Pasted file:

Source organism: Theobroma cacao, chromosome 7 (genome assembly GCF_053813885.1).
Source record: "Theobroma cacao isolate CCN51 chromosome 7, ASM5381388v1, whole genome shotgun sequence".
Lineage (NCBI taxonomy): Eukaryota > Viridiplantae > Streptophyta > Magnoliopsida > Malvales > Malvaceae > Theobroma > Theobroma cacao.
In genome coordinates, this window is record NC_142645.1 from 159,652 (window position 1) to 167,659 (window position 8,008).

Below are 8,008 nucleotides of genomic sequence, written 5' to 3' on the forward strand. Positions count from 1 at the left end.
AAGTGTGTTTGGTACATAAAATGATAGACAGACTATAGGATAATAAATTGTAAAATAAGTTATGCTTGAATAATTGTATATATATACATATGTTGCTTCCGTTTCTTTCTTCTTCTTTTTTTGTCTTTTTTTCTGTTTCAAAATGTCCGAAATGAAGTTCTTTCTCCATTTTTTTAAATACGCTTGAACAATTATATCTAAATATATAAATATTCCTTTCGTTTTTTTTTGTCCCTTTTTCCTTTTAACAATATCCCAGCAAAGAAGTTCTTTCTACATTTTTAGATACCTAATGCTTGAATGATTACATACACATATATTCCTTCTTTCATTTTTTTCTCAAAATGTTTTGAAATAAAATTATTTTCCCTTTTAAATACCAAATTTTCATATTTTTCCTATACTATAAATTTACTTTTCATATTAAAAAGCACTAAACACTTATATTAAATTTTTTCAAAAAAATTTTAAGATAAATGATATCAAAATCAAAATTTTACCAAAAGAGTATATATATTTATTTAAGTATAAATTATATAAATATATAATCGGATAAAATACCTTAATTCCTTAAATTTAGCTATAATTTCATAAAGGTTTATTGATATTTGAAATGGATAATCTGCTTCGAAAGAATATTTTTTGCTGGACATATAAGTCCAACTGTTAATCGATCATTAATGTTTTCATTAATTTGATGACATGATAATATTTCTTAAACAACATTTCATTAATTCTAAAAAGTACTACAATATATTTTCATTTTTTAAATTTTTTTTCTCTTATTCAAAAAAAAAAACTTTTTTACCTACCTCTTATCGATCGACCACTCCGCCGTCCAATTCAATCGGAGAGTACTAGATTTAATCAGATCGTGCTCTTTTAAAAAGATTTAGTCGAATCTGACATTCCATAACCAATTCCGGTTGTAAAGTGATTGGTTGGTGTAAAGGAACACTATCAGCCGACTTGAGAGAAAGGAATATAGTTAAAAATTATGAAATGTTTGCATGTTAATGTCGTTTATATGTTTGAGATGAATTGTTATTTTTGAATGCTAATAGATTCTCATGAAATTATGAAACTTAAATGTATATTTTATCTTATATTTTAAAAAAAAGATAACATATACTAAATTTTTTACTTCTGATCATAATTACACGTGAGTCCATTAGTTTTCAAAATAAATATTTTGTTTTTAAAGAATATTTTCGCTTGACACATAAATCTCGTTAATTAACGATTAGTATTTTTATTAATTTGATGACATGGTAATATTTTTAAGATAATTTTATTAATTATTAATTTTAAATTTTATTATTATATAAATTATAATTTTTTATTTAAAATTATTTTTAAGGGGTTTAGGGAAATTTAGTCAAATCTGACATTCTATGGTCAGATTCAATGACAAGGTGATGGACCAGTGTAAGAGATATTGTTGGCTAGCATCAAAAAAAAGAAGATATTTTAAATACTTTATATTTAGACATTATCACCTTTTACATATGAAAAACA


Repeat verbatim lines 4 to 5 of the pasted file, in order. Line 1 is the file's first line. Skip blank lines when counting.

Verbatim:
In genome coordinates, this window is record NC_142645.1 from 159,652 (window position 1) to 167,659 (window position 8,008).

Below are 8,008 nucleotides of genomic sequence, written 5' to 3' on the forward strand. Positions count from 1 at the left end.